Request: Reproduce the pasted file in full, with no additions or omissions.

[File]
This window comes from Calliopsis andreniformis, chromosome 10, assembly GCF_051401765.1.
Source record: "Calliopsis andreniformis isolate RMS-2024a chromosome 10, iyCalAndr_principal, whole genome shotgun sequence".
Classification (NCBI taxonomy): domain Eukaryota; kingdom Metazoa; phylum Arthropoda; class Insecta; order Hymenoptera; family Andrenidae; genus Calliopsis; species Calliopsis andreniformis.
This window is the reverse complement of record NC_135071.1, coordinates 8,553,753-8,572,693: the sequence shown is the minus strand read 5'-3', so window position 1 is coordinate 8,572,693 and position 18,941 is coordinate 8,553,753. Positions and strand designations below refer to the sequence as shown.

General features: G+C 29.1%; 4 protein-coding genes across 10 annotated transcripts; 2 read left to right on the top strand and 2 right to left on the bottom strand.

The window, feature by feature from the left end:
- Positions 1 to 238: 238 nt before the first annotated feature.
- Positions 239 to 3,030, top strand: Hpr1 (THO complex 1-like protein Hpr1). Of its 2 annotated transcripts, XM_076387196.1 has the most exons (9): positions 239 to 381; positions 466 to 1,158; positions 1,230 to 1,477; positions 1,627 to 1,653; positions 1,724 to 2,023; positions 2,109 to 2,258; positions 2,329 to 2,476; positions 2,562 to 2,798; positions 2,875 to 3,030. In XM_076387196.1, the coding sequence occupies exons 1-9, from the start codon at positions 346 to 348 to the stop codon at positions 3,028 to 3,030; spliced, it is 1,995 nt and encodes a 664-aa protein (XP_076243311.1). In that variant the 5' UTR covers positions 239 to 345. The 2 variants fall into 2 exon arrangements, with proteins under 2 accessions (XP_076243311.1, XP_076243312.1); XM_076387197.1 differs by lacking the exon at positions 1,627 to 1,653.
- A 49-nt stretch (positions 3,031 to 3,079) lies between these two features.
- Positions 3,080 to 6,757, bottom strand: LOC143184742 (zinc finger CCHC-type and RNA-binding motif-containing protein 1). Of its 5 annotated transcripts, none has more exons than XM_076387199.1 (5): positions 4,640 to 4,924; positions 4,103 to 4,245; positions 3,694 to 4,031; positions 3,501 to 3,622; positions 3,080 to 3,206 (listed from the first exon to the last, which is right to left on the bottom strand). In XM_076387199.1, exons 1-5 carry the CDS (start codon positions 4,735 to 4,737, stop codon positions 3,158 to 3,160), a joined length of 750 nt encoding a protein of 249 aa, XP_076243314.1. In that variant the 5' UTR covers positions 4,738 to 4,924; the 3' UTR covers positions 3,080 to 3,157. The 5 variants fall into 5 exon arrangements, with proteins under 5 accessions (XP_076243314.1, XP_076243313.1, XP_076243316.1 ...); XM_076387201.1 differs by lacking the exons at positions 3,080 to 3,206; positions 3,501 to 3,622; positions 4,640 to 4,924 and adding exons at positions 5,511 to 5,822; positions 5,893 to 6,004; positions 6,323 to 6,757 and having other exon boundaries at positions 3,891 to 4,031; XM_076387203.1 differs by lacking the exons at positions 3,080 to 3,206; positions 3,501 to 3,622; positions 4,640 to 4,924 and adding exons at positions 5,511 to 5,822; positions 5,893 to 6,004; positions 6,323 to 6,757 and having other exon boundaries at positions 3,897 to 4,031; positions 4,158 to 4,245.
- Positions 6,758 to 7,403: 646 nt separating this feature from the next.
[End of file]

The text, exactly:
This window comes from Calliopsis andreniformis, chromosome 10, assembly GCF_051401765.1.
Source record: "Calliopsis andreniformis isolate RMS-2024a chromosome 10, iyCalAndr_principal, whole genome shotgun sequence".
Classification (NCBI taxonomy): domain Eukaryota; kingdom Metazoa; phylum Arthropoda; class Insecta; order Hymenoptera; family Andrenidae; genus Calliopsis; species Calliopsis andreniformis.
This window is the reverse complement of record NC_135071.1, coordinates 8,553,753-8,572,693: the sequence shown is the minus strand read 5'-3', so window position 1 is coordinate 8,572,693 and position 18,941 is coordinate 8,553,753. Positions and strand designations below refer to the sequence as shown.

General features: G+C 29.1%; 4 protein-coding genes across 10 annotated transcripts; 2 read left to right on the top strand and 2 right to left on the bottom strand.

The window, feature by feature from the left end:
- Positions 1 to 238: 238 nt before the first annotated feature.
- Positions 239 to 3,030, top strand: Hpr1 (THO complex 1-like protein Hpr1). Of its 2 annotated transcripts, XM_076387196.1 has the most exons (9): positions 239 to 381; positions 466 to 1,158; positions 1,230 to 1,477; positions 1,627 to 1,653; positions 1,724 to 2,023; positions 2,109 to 2,258; positions 2,329 to 2,476; positions 2,562 to 2,798; positions 2,875 to 3,030. In XM_076387196.1, the coding sequence occupies exons 1-9, from the start codon at positions 346 to 348 to the stop codon at positions 3,028 to 3,030; spliced, it is 1,995 nt and encodes a 664-aa protein (XP_076243311.1). In that variant the 5' UTR covers positions 239 to 345. The 2 variants fall into 2 exon arrangements, with proteins under 2 accessions (XP_076243311.1, XP_076243312.1); XM_076387197.1 differs by lacking the exon at positions 1,627 to 1,653.
- A 49-nt stretch (positions 3,031 to 3,079) lies between these two features.
- Positions 3,080 to 6,757, bottom strand: LOC143184742 (zinc finger CCHC-type and RNA-binding motif-containing protein 1). Of its 5 annotated transcripts, none has more exons than XM_076387199.1 (5): positions 4,640 to 4,924; positions 4,103 to 4,245; positions 3,694 to 4,031; positions 3,501 to 3,622; positions 3,080 to 3,206 (listed from the first exon to the last, which is right to left on the bottom strand). In XM_076387199.1, exons 1-5 carry the CDS (start codon positions 4,735 to 4,737, stop codon positions 3,158 to 3,160), a joined length of 750 nt encoding a protein of 249 aa, XP_076243314.1. In that variant the 5' UTR covers positions 4,738 to 4,924; the 3' UTR covers positions 3,080 to 3,157. The 5 variants fall into 5 exon arrangements, with proteins under 5 accessions (XP_076243314.1, XP_076243313.1, XP_076243316.1 ...); XM_076387201.1 differs by lacking the exons at positions 3,080 to 3,206; positions 3,501 to 3,622; positions 4,640 to 4,924 and adding exons at positions 5,511 to 5,822; positions 5,893 to 6,004; positions 6,323 to 6,757 and having other exon boundaries at positions 3,891 to 4,031; XM_076387203.1 differs by lacking the exons at positions 3,080 to 3,206; positions 3,501 to 3,622; positions 4,640 to 4,924 and adding exons at positions 5,511 to 5,822; positions 5,893 to 6,004; positions 6,323 to 6,757 and having other exon boundaries at positions 3,897 to 4,031; positions 4,158 to 4,245.
- Positions 6,758 to 7,403: 646 nt separating this feature from the next.